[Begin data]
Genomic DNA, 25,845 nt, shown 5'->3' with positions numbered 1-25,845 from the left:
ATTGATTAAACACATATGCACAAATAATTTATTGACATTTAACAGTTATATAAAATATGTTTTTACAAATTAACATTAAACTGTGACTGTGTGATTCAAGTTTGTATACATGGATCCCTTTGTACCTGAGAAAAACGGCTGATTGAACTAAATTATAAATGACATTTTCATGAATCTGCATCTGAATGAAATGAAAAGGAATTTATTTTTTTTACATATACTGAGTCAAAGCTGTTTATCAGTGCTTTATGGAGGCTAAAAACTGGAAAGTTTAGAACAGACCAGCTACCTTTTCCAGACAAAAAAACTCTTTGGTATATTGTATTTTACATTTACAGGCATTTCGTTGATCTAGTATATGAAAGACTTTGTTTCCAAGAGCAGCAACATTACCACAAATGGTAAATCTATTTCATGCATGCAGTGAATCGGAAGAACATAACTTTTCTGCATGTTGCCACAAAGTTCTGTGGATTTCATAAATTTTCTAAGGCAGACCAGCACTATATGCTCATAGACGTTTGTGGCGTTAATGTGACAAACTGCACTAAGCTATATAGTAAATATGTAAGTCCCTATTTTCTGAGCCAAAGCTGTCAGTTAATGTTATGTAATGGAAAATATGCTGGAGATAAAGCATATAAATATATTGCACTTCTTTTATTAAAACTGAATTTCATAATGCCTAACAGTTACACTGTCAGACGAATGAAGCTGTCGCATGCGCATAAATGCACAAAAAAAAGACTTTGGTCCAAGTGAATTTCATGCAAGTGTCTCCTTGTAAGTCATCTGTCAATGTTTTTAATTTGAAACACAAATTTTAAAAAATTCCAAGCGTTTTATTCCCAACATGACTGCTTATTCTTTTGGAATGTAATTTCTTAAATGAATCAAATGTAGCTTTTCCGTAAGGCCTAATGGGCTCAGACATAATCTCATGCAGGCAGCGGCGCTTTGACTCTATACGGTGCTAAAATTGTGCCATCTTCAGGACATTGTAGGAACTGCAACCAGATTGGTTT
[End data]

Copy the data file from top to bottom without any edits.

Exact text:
Genomic DNA, 25,845 nt, shown 5'->3' with positions numbered 1-25,845 from the left:
ATTGATTAAACACATATGCACAAATAATTTATTGACATTTAACAGTTATATAAAATATGTTTTTACAAATTAACATTAAACTGTGACTGTGTGATTCAAGTTTGTATACATGGATCCCTTTGTACCTGAGAAAAACGGCTGATTGAACTAAATTATAAATGACATTTTCATGAATCTGCATCTGAATGAAATGAAAAGGAATTTATTTTTTTTACATATACTGAGTCAAAGCTGTTTATCAGTGCTTTATGGAGGCTAAAAACTGGAAAGTTTAGAACAGACCAGCTACCTTTTCCAGACAAAAAAACTCTTTGGTATATTGTATTTTACATTTACAGGCATTTCGTTGATCTAGTATATGAAAGACTTTGTTTCCAAGAGCAGCAACATTACCACAAATGGTAAATCTATTTCATGCATGCAGTGAATCGGAAGAACATAACTTTTCTGCATGTTGCCACAAAGTTCTGTGGATTTCATAAATTTTCTAAGGCAGACCAGCACTATATGCTCATAGACGTTTGTGGCGTTAATGTGACAAACTGCACTAAGCTATATAGTAAATATGTAAGTCCCTATTTTCTGAGCCAAAGCTGTCAGTTAATGTTATGTAATGGAAAATATGCTGGAGATAAAGCATATAAATATATTGCACTTCTTTTATTAAAACTGAATTTCATAATGCCTAACAGTTACACTGTCAGACGAATGAAGCTGTCGCATGCGCATAAATGCACAAAAAAAAGACTTTGGTCCAAGTGAATTTCATGCAAGTGTCTCCTTGTAAGTCATCTGTCAATGTTTTTAATTTGAAACACAAATTTTAAAAAATTCCAAGCGTTTTATTCCCAACATGACTGCTTATTCTTTTGGAATGTAATTTCTTAAATGAATCAAATGTAGCTTTTCCGTAAGGCCTAATGGGCTCAGACATAATCTCATGCAGGCAGCGGCGCTTTGACTCTATACGGTGCTAAAATTGTGCCATCTTCAGGACATTGTAGGAACTGCAACCAGATTGGTTT